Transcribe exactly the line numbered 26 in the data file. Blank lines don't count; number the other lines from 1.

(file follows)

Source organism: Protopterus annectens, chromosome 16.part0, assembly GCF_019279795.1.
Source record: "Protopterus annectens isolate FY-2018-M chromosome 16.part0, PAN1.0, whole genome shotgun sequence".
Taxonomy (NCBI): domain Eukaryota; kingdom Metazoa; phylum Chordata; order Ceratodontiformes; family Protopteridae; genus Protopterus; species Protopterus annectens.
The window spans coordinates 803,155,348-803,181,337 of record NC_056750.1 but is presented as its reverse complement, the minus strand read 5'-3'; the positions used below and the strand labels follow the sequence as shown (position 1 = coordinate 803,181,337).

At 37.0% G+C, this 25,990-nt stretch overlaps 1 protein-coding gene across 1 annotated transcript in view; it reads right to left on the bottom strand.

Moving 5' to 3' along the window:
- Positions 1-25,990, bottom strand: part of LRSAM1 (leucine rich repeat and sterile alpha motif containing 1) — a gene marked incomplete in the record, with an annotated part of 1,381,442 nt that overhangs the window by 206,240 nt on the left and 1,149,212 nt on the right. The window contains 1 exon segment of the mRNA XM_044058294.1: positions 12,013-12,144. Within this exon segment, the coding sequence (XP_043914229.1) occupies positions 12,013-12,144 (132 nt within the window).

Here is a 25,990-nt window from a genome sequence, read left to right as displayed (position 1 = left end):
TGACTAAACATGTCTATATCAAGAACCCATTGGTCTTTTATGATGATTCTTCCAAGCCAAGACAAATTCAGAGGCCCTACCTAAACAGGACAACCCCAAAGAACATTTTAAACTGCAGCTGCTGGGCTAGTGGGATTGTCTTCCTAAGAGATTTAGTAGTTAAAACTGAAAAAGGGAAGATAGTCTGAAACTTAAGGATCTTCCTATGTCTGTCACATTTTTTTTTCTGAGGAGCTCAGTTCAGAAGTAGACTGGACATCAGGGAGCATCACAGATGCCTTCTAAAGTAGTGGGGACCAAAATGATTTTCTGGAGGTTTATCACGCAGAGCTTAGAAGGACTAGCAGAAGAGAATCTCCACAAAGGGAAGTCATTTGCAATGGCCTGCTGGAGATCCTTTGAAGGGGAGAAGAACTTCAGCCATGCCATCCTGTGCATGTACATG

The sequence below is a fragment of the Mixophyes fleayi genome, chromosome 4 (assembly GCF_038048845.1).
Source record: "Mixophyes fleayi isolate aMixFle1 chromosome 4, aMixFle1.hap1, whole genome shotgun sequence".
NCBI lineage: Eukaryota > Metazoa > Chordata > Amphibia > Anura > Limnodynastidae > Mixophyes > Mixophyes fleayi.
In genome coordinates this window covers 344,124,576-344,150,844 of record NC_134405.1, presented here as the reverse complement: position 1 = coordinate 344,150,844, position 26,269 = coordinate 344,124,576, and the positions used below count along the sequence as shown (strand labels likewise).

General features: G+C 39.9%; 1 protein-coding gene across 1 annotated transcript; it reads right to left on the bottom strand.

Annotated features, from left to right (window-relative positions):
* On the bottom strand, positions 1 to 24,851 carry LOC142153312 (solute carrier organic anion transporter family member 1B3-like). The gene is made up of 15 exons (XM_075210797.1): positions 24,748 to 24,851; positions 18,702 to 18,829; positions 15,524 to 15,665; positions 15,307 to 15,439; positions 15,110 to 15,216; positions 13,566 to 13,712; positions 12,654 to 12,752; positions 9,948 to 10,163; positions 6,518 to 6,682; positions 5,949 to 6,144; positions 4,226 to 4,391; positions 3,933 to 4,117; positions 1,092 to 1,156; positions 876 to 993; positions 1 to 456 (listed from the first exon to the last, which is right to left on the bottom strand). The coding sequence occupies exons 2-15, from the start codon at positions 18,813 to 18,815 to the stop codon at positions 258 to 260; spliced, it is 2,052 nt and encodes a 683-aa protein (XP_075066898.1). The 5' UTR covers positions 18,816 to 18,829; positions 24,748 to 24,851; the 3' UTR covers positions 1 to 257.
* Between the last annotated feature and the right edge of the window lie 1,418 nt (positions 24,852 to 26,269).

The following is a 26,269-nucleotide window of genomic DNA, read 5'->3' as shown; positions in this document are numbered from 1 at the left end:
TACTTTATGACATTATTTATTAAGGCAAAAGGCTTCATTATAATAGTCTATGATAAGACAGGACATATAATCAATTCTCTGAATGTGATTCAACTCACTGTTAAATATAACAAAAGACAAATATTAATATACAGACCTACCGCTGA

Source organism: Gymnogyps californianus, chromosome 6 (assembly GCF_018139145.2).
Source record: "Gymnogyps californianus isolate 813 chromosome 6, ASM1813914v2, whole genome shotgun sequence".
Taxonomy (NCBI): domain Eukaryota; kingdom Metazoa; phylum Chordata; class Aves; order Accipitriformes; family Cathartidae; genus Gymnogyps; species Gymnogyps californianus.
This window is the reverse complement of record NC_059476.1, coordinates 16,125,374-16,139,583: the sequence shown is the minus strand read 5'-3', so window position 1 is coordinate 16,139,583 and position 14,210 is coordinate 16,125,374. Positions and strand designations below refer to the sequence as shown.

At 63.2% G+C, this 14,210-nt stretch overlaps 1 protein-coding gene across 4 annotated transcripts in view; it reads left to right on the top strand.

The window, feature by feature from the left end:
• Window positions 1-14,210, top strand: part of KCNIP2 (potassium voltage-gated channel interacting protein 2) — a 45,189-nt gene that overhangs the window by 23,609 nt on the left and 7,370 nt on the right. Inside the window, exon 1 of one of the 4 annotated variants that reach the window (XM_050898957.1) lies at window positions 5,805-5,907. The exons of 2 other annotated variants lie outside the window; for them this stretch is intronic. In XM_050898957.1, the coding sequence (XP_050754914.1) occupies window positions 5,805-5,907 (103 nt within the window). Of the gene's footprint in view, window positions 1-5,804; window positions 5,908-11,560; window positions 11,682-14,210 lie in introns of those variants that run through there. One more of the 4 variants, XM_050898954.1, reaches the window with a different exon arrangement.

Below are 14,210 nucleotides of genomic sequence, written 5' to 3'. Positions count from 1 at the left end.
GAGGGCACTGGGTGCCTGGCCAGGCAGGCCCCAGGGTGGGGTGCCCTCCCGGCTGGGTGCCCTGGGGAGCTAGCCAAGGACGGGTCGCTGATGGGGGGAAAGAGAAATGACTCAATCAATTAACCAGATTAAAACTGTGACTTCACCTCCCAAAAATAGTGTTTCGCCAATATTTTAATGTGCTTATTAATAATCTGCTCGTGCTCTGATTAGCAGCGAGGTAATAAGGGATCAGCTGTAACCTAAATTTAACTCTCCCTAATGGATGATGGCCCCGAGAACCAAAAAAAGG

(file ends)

• Window positions 1-14,210, top strand: part of KCNIP2 (potassium voltage-gated channel interacting protein 2) — a 45,189-nt gene that overhangs the window by 23,609 nt on the left and 7,370 nt on the right. Inside the window, exon 1 of one of the 4 annotated variants that reach the window (XM_050898957.1) lies at window positions 5,805-5,907. The exons of 2 other annotated variants lie outside the window; for them this stretch is intronic. In XM_050898957.1, the coding sequence (XP_050754914.1) occupies window positions 5,805-5,907 (103 nt within the window). Of the gene's footprint in view, window positions 1-5,804; window positions 5,908-11,560; window positions 11,682-14,210 lie in introns of those variants that run through there. One more of the 4 variants, XM_050898954.1, reaches the window with a different exon arrangement.